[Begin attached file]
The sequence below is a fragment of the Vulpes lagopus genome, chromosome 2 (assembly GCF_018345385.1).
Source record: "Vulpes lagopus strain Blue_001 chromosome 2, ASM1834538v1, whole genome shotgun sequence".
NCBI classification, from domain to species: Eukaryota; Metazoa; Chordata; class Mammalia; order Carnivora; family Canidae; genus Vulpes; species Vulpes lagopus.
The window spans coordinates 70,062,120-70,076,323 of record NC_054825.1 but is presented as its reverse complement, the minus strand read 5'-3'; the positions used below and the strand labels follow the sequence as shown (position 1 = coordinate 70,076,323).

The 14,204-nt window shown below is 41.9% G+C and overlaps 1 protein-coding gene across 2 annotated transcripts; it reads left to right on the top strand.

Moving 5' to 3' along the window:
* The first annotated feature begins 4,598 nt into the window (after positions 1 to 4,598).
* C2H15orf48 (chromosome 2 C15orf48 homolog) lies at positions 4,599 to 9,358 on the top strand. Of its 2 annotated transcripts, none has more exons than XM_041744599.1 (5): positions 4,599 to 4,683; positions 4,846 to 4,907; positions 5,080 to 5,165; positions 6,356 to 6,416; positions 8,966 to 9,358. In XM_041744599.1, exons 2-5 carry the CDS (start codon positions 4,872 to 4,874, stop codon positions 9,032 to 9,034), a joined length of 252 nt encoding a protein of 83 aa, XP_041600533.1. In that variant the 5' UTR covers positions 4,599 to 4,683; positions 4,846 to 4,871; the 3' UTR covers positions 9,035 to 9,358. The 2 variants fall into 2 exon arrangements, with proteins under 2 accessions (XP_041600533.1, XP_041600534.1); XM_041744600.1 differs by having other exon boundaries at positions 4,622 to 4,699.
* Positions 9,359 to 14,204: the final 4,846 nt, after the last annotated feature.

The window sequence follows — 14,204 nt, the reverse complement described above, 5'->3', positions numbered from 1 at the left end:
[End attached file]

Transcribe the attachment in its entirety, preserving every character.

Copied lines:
The sequence below is a fragment of the Vulpes lagopus genome, chromosome 2 (assembly GCF_018345385.1).
Source record: "Vulpes lagopus strain Blue_001 chromosome 2, ASM1834538v1, whole genome shotgun sequence".
NCBI classification, from domain to species: Eukaryota; Metazoa; Chordata; class Mammalia; order Carnivora; family Canidae; genus Vulpes; species Vulpes lagopus.
The window spans coordinates 70,062,120-70,076,323 of record NC_054825.1 but is presented as its reverse complement, the minus strand read 5'-3'; the positions used below and the strand labels follow the sequence as shown (position 1 = coordinate 70,076,323).

The 14,204-nt window shown below is 41.9% G+C and overlaps 1 protein-coding gene across 2 annotated transcripts; it reads left to right on the top strand.

Moving 5' to 3' along the window:
* The first annotated feature begins 4,598 nt into the window (after positions 1 to 4,598).
* C2H15orf48 (chromosome 2 C15orf48 homolog) lies at positions 4,599 to 9,358 on the top strand. Of its 2 annotated transcripts, none has more exons than XM_041744599.1 (5): positions 4,599 to 4,683; positions 4,846 to 4,907; positions 5,080 to 5,165; positions 6,356 to 6,416; positions 8,966 to 9,358. In XM_041744599.1, exons 2-5 carry the CDS (start codon positions 4,872 to 4,874, stop codon positions 9,032 to 9,034), a joined length of 252 nt encoding a protein of 83 aa, XP_041600533.1. In that variant the 5' UTR covers positions 4,599 to 4,683; positions 4,846 to 4,871; the 3' UTR covers positions 9,035 to 9,358. The 2 variants fall into 2 exon arrangements, with proteins under 2 accessions (XP_041600533.1, XP_041600534.1); XM_041744600.1 differs by having other exon boundaries at positions 4,622 to 4,699.
* Positions 9,359 to 14,204: the final 4,846 nt, after the last annotated feature.

The window sequence follows — 14,204 nt, the reverse complement described above, 5'->3', positions numbered from 1 at the left end: